The U.S. Department of State building in Washington, DC, on July 22, 2019.

The U.S. Foreign Service Isn’t Suited for the 21st Century

FP asked leading global thinkers which foreign-policy issues have been missing from the election campaign. Philip Zelikow writes about rebuilding a broken foreign service.

trump-strongmen-election-2020-foreign-policy-illustration

Here’s How the 2020 U.S. Elections Resemble Those of Fragile Democracies

A veteran observer of elections in troubled countries describes the undeniable parallels.

Digital Divide native ad hero image (1500x1000)

Building a Bridge Into the Future of Work

To fully participate in the current as well as future economy, huge swaths of the population will need to take a bridge across the digital divide.

Election2020

U.S. President Donald Trump, Democratic presidential candidate Joe Biden, and moderator, NBC News anchor Kristen Welker, participate in the final presidential debate at Belmont University in Nashville, Tennessee, on Oct. 22.

Trump and Biden Are Both Touting Foreign-Policy Failures as Achievements

There wasn’t much talk of international affairs in the final debate of the 2020 campaign—and when there was, both candidates defended flawed approaches to North Korea.

Early voters line up outside of the Vienna Community Building to cast their ballots for the Nov. 3 election, in Vienna, West Virginia, on Oct. 21, 2020.

There’s Still Time (Barely) for America to Have a Free and Fair Election

Some hard-won active advice for staging a national vote during a pandemic.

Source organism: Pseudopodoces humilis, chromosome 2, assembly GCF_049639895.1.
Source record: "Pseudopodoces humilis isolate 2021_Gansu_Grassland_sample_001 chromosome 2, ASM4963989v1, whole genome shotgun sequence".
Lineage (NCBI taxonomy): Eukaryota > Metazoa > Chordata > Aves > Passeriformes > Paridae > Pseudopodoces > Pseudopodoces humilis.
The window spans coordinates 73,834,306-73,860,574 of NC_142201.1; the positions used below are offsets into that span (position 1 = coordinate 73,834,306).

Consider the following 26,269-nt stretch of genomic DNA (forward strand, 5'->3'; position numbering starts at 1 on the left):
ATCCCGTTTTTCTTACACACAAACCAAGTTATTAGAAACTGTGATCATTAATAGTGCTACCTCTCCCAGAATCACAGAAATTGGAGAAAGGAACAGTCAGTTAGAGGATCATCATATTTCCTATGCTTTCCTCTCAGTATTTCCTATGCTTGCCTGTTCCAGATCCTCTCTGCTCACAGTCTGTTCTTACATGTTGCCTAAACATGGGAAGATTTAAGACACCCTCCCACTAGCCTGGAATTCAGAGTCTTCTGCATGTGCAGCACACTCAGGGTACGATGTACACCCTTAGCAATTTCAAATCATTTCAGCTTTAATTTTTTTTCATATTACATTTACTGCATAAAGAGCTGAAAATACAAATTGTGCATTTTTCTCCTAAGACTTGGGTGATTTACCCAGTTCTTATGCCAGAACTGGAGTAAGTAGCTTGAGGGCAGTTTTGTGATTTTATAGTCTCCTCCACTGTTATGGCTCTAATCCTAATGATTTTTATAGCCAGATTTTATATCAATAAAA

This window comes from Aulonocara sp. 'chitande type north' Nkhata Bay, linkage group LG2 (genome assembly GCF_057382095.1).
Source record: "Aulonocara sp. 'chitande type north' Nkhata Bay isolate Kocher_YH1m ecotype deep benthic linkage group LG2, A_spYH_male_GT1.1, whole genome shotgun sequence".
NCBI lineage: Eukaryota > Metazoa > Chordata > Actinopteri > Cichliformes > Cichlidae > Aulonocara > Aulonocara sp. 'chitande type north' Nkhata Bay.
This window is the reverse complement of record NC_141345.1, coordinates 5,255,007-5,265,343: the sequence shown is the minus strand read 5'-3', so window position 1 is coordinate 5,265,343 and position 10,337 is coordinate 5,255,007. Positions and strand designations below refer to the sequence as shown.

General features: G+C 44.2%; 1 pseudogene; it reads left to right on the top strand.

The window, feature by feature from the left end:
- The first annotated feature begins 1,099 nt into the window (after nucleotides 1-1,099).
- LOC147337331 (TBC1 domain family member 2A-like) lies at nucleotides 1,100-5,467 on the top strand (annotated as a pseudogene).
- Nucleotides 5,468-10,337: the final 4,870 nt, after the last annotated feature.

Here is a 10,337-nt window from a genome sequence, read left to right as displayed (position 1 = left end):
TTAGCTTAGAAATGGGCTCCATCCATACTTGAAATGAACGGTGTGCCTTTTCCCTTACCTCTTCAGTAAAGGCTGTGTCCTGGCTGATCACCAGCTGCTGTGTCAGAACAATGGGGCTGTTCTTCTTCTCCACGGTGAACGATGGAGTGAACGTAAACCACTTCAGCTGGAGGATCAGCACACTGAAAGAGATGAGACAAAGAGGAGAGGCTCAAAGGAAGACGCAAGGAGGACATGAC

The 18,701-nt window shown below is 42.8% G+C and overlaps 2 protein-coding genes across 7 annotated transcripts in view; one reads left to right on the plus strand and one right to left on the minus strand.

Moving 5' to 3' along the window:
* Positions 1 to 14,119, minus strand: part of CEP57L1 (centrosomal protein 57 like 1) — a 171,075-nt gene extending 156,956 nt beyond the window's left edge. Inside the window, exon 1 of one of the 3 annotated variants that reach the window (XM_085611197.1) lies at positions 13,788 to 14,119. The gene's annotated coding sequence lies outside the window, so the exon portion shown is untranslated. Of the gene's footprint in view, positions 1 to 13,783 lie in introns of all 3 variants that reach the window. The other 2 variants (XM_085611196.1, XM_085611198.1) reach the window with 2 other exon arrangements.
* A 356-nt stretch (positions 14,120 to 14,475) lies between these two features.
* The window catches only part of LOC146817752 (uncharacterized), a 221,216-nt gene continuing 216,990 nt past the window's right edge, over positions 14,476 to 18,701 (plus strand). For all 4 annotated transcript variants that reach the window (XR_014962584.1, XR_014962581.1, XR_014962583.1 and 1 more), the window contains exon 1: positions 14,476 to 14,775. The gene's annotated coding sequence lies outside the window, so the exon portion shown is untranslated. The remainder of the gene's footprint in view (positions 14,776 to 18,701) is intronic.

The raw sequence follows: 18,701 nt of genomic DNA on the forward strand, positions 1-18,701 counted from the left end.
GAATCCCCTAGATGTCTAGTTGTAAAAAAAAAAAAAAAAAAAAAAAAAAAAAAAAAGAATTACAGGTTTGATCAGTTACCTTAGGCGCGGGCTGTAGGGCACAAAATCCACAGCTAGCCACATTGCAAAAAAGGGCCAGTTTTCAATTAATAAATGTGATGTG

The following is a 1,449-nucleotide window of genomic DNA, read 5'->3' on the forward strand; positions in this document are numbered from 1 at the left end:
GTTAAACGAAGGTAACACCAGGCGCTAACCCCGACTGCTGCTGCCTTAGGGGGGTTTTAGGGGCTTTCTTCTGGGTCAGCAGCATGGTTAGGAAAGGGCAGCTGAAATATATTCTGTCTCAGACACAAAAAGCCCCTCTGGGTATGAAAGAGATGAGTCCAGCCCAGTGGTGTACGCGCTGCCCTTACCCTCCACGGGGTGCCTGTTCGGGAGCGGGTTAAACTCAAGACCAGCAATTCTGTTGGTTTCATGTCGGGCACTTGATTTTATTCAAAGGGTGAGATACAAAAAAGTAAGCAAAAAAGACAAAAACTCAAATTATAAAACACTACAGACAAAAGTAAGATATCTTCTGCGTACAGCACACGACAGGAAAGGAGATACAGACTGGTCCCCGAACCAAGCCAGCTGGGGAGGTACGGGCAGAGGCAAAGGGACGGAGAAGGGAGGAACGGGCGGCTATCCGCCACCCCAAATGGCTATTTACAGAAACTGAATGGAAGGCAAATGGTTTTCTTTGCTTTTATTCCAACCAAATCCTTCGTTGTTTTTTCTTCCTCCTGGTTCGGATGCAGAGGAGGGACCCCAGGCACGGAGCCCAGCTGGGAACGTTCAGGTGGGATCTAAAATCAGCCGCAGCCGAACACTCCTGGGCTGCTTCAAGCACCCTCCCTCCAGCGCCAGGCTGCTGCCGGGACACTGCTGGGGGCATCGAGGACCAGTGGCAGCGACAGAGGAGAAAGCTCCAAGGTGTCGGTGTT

Tibetan flags are displayed as protesters gather in front of the Consulate General of China in Los Angeles on March 10, 2019, to mark the 60th Global Tibetan National Uprising Commemorations.

Beijing’s Human Rights Victims Shouldn’t Support Trump

Tough on China or not, a second term would only spell more misery for Tibetans and other communities victimized by Beijing.

A supporter of U.S. President Donald Trump rallies outside the "Latinos for Trump Roundtable" event at Trump National Doral Miami golf resort in Doral, Florida, on Sept. 25.

In Florida, Many Colombian Americans Fear Biden Is Soft on Socialism

By painting Biden as a far-left sympathizer, Trump is getting a late-election bounce with Florida’s normally Democratic-leaning Colombian community.

world-election-foreign-policy

The World’s Election

Trump versus Biden is not just about the United States. The whole world is watching the Nov. 3 election to see how U.S. foreign policy may change in the coming months.

postcards-wedge-election-2020-hp

Postcards From the Wedge

Niche foreign-policy issues could become make-or-break affairs for battleground races, from Cuba for Florida Latinos to the treatment of Somali refugees in Minnesota.

what-were-missing-election-2020-foreign-policy-issues-article

What We’re Missing

Daily takes by leading global thinkers on the most important foreign-policy issues not being talked about during the campaign.

 

What Joe Biden Wants

Columnist James Traub offers an inside preview of the foreign-policy vision, and instincts, of the potential 46th president of the United States.

In the Magazine

In the Magazine

election-2020-fraud-nicolas-ortega-illustration-hp

The Real Hacking Threat

It doesn’t matter if Russia actually sways the vote. What matters is whether Americans think it did.

trump-transition-us-election-perilous-dynamite-nicolas-ortega-illustration-FF_03_9x6-hp

A Perilous Presidential Handoff

The presidential transition of power has long been a weakness of the U.S. political system. But never more so than now.

Feeling Like an Outcast

The bestselling book “Caste” brilliantly frames racial hierarchies in the United States but largely ignores the horrors of India’s caste structure.